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The 2024 Republican presidential primaries are not yet in full swing and we are already in the food fight phase.
A superteam backing former President Donald Trump tried to vilify the Florida governor. Ron DeSantis with pudding, seizing on a report, denied by the governor, of his eating habits to highlight the importance of welfare and medical care.
The ad itself is big. And it brought in a DeSantis-supporting supercomputer from the outside to air its own ad, in which he wondered why Trump was going after the Florida governor.
For the record, neither DeSantis nor Trump currently say they will touch social benefits, but both have suggested in the past that they might.
I spoke via email with CNN’s chief national affairs correspondent Jeff Zeleny about the Trump-DeSantis dynamic, the role of big-pocketed supercommanders, and what else is going on in this nascent primary campaign.
WOLF: There are nine months left before the first primaries, and not all the leading candidates have even put forward their candidacies. But there is also a slander against the super PAC. What is happening and what should we learn from all this?
GREEN: A new season of attack ads has begun, and allies of Donald Trump and Ron DeSantis have fired some of the first direct shots at the fledgling presidential campaign. Now is the time to identify your opponent—whether you are the announced candidate (Trump) or soon to be (DeSantis)—and start pointing out potential vulnerabilities. Unsurprisingly, the opening salvo was about Social Security and Medicare, and highlighting old comments about the promise to reform social programs.
WOLF: Technically Super PAC cannot coordinate with campaigns. Technically, DeSantis doesn’t have a campaign. How it works?
GREEN: The Florida governor does not plan to enter the presidential race until May or June – after the end of the legislative session – so until then he is protected by a group of wealthy allies. The “Never Back Down” super-PKK is actually a wait-and-see campaign involving sociologists and political strategists of all stripes. Federal election law forbids coordination with a campaign, but when there is no official campaign, this formality becomes much easier.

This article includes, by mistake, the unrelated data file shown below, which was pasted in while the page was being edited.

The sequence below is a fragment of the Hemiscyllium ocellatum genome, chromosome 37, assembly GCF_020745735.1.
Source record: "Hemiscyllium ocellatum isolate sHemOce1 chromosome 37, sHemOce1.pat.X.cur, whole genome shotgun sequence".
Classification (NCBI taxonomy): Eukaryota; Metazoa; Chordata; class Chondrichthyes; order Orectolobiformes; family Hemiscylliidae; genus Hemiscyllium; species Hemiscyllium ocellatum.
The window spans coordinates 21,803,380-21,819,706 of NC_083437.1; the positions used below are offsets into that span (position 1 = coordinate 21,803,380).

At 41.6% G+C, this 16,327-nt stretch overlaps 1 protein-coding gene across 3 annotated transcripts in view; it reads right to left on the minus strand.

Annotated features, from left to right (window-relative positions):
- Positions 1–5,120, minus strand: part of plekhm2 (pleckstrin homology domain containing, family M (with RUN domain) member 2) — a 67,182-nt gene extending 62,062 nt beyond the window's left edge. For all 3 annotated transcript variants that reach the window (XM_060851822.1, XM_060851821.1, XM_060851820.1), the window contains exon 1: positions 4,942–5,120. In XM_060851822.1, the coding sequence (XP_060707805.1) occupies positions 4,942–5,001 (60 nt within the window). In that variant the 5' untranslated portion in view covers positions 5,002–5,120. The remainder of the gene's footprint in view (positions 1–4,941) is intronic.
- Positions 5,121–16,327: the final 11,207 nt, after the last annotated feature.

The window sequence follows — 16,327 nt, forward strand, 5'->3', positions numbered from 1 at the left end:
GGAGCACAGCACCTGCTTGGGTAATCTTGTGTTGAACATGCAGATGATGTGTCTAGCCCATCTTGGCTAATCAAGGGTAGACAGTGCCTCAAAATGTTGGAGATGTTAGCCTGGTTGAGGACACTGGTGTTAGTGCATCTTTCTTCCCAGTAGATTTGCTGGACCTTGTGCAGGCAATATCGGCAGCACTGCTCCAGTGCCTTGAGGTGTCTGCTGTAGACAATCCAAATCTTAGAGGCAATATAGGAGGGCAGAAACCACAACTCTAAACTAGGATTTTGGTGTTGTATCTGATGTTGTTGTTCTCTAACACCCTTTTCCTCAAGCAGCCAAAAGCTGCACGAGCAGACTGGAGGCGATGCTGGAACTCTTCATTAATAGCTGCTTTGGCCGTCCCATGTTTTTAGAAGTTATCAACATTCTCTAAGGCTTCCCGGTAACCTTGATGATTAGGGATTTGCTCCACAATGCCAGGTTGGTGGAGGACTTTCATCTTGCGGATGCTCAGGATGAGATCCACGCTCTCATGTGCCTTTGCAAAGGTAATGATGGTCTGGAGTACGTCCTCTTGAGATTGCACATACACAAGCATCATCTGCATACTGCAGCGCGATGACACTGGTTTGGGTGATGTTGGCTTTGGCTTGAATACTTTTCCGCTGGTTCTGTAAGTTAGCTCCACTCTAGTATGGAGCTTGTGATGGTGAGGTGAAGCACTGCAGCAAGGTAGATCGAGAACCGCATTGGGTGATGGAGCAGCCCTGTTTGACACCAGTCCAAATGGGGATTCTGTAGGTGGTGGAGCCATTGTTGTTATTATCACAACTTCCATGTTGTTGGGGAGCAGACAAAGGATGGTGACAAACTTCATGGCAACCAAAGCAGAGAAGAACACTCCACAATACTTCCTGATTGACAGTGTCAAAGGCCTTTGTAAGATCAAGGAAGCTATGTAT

WOLF: Do other Republican candidates have deep-pocketed supercomputers? Who else to look at?
GREEN: Not that deep, no, but most mainstream Republican candidates have at least some sort of super PAC help. Former governor of South Carolina. Nikki Haley has some support and is looking for it, as are other potential candidates. One likely presidential candidate, Senator Tim Scott, has one financial advantage that sets him apart from the competition: he has more than $20 million left in his campaign account from last year’s Senate race to use in his presidential race. This is a handicap that most of his rivals can only dream of.
WOLF: Trump and DeSantis have been shadowboxing against each other for some time now. Can we assume that this is a prelude to a much more brutal battle? What does this say about the unity of the Republican Party heading into the primaries?
Green: Republican unity? It will come later – or so senior Republican officials hope – but the season of battles to determine your opponent is in full swing. The feud between Trump and DeSantis has been smoldering for a long time, but their spring exchange almost certainly looks bizarre compared to what could happen.
WOLF: What do we know about where these Super PAC ads are shown? Are they targeting certain types of voters or is it just an attempt to get media attention for us?
GREEN: At the moment, most of the advertising is shown on cable TV and in sports. The Make America Great Again group, which supports Trump, has been running ads for weeks seeking to portray DeSantis in a negative light. You’ve probably seen some of them that start with ominous words: “Think you know Ron DeSantis? Think again.”
WOLF: Are there any changes to how you think the Super Packs will work this year and how they will participate in the campaign?
GREEN: With each electoral cycle that has passed, supercoordinators have played an increasingly prominent role. Raising money is easier – with no federal restrictions placed on candidates. If the months at the start of the year are any indication, the 2024 campaign will push the boundaries even further as outside groups will matter much more than political parties or, in some cases, even the candidates themselves.
WOLF: Are there any preliminary findings we can draw about how Trump’s indictment by the Manhattan District Attorney on criminal charges affected his campaign? Did that affect his popularity with Republican voters? Influenced his fundraising?
GREEN: Early conclusions are often risky, but Trump’s campaign insists the accusation was a fundraising spur. It certainly rallied many Republicans around him – or at least united them against the indictment – but it may be too early to tell if this will last. He faces potential criminal prosecution in Georgia for his role in trying to overturn the election results, as well as at least two federal investigations.